Money and Social Unrest

This post was written by David J Cord and was originally published in the Helsinki Times it is reprinted here with their kind permission.

IT was disquieting to watch the riots in London. It is even more unsettling to think that violent social unrest is occurring all across Europe and North Africa. Most upsetting of all is the inability to predict it.

HISTORY shows that social upheaval often occurs after a significant economic crisis. The economic ruin of World War I helped start various revolutions, even in Finland. The Great Depression was followed by leftist riots in some countries and a rightist coup attempt – the Mäntsälä incident – in Finland.

MUCH of the social unrest we have seen over the past year is also down to money. Youths in Arab nations are despairing over soaring food prices, crippling unemployment and rampant corruption. In Spain, the Indignant are furious over their inability to find a job. In Greece, people are rioting over drastically shrinking disposable income as taxes soar and wages are cut. In the UK, youths first rioted over the costs of education and more recently rioted out of greed, apparently.

If the economic
situation gets
worse, so will social
unrest.

HUMANS being what they are, various methods have been tried to predict social unrest. Since many rioters are youths, researchers and economists often use measures such as youth unemployment, income growth and the gap between rich and poor.

THESE are interesting measures, but they have failed to reliably predict future unrest. One, the “Shoe-Thrower’s Index” developed by the Economist, had Saudi Arabia 40% more unsettled than Bahrain. Bahrain had its share of unrest, but Saudi Arabia has not (so far, at least). Interestingly, another had Finland’s social unrest index increasing twice as fast as the global average the past several years.

BUT Finland has a very safe and secure society. After all, the aforementioned-index has Finland as the fifth safest society in the world, nestled happily between Sweden and Switzerland. Which was the country with the most stable society? Norway.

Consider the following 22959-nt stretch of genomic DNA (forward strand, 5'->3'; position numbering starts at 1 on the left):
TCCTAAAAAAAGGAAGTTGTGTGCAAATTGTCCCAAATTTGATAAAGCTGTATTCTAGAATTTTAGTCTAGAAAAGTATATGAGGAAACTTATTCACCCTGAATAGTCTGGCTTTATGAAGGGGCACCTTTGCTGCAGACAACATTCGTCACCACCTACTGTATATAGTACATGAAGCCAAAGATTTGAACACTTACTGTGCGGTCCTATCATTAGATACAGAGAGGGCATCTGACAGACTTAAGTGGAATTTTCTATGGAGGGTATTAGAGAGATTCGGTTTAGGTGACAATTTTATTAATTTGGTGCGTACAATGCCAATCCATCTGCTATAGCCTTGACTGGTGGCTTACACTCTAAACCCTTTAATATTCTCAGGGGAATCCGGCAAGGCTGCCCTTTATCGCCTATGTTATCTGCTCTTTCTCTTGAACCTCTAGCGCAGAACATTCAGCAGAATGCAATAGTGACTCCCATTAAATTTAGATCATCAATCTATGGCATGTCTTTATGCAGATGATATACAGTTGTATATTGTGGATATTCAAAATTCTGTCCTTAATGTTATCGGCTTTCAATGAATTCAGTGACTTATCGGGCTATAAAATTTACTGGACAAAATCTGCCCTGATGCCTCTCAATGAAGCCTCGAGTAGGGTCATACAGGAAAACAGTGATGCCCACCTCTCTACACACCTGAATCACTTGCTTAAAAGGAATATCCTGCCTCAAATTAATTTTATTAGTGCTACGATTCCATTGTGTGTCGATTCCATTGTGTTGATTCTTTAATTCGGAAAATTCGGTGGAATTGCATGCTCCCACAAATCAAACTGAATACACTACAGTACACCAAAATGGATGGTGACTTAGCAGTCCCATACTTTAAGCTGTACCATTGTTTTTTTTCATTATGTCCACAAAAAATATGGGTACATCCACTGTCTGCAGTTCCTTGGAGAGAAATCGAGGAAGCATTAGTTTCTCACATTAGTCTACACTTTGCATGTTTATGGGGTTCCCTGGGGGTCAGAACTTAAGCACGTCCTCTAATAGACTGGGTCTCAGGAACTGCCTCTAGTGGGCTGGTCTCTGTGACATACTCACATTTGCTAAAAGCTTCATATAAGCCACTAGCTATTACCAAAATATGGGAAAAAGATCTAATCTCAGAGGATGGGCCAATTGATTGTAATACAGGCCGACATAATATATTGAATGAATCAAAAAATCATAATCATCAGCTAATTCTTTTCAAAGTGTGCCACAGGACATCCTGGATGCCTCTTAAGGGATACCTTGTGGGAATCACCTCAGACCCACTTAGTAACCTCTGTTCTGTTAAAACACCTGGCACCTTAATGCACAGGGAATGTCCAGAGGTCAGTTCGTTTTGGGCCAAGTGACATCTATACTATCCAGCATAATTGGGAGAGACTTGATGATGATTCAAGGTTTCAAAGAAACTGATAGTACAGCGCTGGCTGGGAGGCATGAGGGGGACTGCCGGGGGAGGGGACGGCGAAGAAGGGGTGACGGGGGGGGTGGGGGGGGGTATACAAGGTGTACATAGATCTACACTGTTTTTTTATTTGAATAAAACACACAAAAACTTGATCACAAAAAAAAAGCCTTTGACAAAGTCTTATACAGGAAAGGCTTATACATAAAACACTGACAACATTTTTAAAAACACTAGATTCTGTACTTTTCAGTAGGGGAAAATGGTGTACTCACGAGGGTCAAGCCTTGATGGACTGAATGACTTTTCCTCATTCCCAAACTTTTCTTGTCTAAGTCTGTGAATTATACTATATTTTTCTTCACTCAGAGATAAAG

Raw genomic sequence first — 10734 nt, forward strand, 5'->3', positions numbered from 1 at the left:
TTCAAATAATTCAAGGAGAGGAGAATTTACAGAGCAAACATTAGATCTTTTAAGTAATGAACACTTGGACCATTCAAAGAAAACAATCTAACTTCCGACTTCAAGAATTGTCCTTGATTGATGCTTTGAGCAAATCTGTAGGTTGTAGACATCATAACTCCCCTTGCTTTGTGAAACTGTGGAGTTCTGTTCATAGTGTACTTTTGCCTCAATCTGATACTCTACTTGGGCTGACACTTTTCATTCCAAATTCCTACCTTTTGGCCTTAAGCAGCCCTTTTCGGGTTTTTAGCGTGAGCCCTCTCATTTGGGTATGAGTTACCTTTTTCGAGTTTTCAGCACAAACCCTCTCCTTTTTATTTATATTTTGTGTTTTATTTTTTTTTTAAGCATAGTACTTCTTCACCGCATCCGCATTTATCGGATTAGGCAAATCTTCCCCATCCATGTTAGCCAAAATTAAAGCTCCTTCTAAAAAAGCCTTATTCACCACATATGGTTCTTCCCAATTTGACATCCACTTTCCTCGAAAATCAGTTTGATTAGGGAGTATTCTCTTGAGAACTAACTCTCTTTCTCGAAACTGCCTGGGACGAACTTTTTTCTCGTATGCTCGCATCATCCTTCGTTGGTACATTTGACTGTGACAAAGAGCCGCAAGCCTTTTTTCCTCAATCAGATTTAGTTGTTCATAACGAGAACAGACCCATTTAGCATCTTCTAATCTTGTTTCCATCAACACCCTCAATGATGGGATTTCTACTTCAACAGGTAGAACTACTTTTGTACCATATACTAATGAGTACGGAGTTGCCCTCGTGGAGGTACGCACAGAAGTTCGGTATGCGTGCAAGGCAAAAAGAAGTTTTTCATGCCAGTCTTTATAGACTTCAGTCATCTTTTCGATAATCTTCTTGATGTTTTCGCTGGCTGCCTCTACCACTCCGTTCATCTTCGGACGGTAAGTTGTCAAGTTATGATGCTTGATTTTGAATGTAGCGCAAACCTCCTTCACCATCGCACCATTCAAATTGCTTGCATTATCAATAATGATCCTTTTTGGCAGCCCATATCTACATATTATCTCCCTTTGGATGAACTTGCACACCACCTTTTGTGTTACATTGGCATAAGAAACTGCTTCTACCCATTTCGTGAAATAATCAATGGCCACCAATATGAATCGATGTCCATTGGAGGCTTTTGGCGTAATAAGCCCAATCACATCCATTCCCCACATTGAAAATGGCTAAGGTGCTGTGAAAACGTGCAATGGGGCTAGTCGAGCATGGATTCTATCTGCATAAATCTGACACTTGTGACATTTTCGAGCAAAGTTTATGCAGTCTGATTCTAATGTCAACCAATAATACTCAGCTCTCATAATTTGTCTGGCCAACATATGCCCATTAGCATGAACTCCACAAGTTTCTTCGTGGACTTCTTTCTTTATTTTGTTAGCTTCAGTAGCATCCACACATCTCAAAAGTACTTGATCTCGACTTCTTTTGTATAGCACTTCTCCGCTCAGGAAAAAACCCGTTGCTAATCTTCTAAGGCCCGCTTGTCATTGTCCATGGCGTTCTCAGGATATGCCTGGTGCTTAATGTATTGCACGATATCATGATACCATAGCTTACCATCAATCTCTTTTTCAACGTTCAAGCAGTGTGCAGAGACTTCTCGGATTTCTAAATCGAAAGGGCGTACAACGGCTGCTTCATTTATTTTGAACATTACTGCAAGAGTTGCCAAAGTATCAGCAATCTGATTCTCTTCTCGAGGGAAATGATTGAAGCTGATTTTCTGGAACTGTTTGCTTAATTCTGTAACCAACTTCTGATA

ONCE upon a time I heard that Finland had a society that wouldn’t allow a suicide bomber, until we had a suicide bomber. Then I heard that Finland would never have a mass-murder event, until we had several of them in schools. Now I’m hearing we could never have a Norway-style politically motivated mass-murder event, even though we have a manifesto similar to the Norwegian’s being passed around the bowels of the internet.

I have the troubling impression that many politicians and academics are still under the delusion that “it can’t happen here”. MPs, in a desire to pretend they are doing something for a worried electorate, offer solutions such as making it harder to possess a firearm and limiting free speech on the internet. Forgive me for being unimpressed.

IT can happen here. In fact, it is happening here. If we want the survival of this welfare state, this state that has helped us to have one of the world’s most safe and stable societies, it is time to address the fundamental economic problems. If the economic situation gets worse, so will social unrest.

If the economic situation gets worse, so will social unrest.

Societal Innovation is about how new ways of organising for an uncertain future and may offer insights into how our economies, our education systems, our work, our society may be in the years ahead. It is about finding opportunities about how we might meet the challenges of the future.

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About David C Roberts

I am passionate about innovation, development, learning, and the future. I work internationally supporting individual entrepreneurs, organisations, educational institutions and government bodies. I am available to speak, facilitate learning sessions and run enterprise workshops. Areas of experience and know how include: Entrepreneurship, Innovation, Leadership, Management Accounting, and People Development .
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